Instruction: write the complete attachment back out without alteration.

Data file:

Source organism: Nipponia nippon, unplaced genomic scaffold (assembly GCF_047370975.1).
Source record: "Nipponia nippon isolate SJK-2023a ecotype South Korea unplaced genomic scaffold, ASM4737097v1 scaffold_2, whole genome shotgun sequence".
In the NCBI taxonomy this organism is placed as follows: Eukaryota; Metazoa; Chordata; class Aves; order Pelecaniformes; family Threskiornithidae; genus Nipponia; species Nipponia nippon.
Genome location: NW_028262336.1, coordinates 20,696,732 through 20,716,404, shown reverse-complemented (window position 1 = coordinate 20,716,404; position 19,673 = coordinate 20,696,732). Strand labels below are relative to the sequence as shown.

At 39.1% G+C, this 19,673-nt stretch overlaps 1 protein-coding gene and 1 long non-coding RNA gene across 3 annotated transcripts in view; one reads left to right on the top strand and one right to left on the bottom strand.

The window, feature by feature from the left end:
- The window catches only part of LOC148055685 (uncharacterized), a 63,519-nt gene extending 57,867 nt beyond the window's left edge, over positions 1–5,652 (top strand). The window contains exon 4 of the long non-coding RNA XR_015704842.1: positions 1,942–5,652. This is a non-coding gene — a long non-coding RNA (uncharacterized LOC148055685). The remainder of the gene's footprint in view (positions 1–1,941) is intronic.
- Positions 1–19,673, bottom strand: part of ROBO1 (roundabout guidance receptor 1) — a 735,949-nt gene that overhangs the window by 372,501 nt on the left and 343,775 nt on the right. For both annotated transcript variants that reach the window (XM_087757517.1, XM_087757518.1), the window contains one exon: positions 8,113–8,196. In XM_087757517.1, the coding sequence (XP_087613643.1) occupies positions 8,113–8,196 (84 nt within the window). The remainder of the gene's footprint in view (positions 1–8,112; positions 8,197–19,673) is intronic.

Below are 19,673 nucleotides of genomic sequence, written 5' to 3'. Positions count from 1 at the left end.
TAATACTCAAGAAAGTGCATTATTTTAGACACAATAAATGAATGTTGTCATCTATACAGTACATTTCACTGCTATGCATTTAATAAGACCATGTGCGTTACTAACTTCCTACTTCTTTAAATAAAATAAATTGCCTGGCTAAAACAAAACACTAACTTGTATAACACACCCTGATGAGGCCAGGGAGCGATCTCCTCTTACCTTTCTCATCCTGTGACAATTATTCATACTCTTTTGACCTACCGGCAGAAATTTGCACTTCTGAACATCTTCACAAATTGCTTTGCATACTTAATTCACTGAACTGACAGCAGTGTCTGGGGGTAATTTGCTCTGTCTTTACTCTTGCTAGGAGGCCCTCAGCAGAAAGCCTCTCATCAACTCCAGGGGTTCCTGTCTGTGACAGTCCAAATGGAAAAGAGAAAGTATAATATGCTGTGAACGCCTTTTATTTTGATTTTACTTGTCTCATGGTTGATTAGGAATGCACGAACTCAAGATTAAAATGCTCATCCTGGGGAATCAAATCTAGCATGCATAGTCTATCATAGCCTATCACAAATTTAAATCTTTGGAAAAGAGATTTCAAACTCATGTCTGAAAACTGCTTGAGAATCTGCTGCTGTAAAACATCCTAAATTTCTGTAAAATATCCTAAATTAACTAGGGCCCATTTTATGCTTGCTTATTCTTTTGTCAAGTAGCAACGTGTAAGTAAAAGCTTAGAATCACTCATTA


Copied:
Source organism: Nipponia nippon, unplaced genomic scaffold (assembly GCF_047370975.1).
Source record: "Nipponia nippon isolate SJK-2023a ecotype South Korea unplaced genomic scaffold, ASM4737097v1 scaffold_2, whole genome shotgun sequence".
In the NCBI taxonomy this organism is placed as follows: Eukaryota; Metazoa; Chordata; class Aves; order Pelecaniformes; family Threskiornithidae; genus Nipponia; species Nipponia nippon.
Genome location: NW_028262336.1, coordinates 20,696,732 through 20,716,404, shown reverse-complemented (window position 1 = coordinate 20,716,404; position 19,673 = coordinate 20,696,732). Strand labels below are relative to the sequence as shown.

At 39.1% G+C, this 19,673-nt stretch overlaps 1 protein-coding gene and 1 long non-coding RNA gene across 3 annotated transcripts in view; one reads left to right on the top strand and one right to left on the bottom strand.

The window, feature by feature from the left end:
- The window catches only part of LOC148055685 (uncharacterized), a 63,519-nt gene extending 57,867 nt beyond the window's left edge, over positions 1–5,652 (top strand). The window contains exon 4 of the long non-coding RNA XR_015704842.1: positions 1,942–5,652. This is a non-coding gene — a long non-coding RNA (uncharacterized LOC148055685). The remainder of the gene's footprint in view (positions 1–1,941) is intronic.
- Positions 1–19,673, bottom strand: part of ROBO1 (roundabout guidance receptor 1) — a 735,949-nt gene that overhangs the window by 372,501 nt on the left and 343,775 nt on the right. For both annotated transcript variants that reach the window (XM_087757517.1, XM_087757518.1), the window contains one exon: positions 8,113–8,196. In XM_087757517.1, the coding sequence (XP_087613643.1) occupies positions 8,113–8,196 (84 nt within the window). The remainder of the gene's footprint in view (positions 1–8,112; positions 8,197–19,673) is intronic.

Below are 19,673 nucleotides of genomic sequence, written 5' to 3'. Positions count from 1 at the left end.
TAATACTCAAGAAAGTGCATTATTTTAGACACAATAAATGAATGTTGTCATCTATACAGTACATTTCACTGCTATGCATTTAATAAGACCATGTGCGTTACTAACTTCCTACTTCTTTAAATAAAATAAATTGCCTGGCTAAAACAAAACACTAACTTGTATAACACACCCTGATGAGGCCAGGGAGCGATCTCCTCTTACCTTTCTCATCCTGTGACAATTATTCATACTCTTTTGACCTACCGGCAGAAATTTGCACTTCTGAACATCTTCACAAATTGCTTTGCATACTTAATTCACTGAACTGACAGCAGTGTCTGGGGGTAATTTGCTCTGTCTTTACTCTTGCTAGGAGGCCCTCAGCAGAAAGCCTCTCATCAACTCCAGGGGTTCCTGTCTGTGACAGTCCAAATGGAAAAGAGAAAGTATAATATGCTGTGAACGCCTTTTATTTTGATTTTACTTGTCTCATGGTTGATTAGGAATGCACGAACTCAAGATTAAAATGCTCATCCTGGGGAATCAAATCTAGCATGCATAGTCTATCATAGCCTATCACAAATTTAAATCTTTGGAAAAGAGATTTCAAACTCATGTCTGAAAACTGCTTGAGAATCTGCTGCTGTAAAACATCCTAAATTTCTGTAAAATATCCTAAATTAACTAGGGCCCATTTTATGCTTGCTTATTCTTTTGTCAAGTAGCAACGTGTAAGTAAAAGCTTAGAATCACTCATTA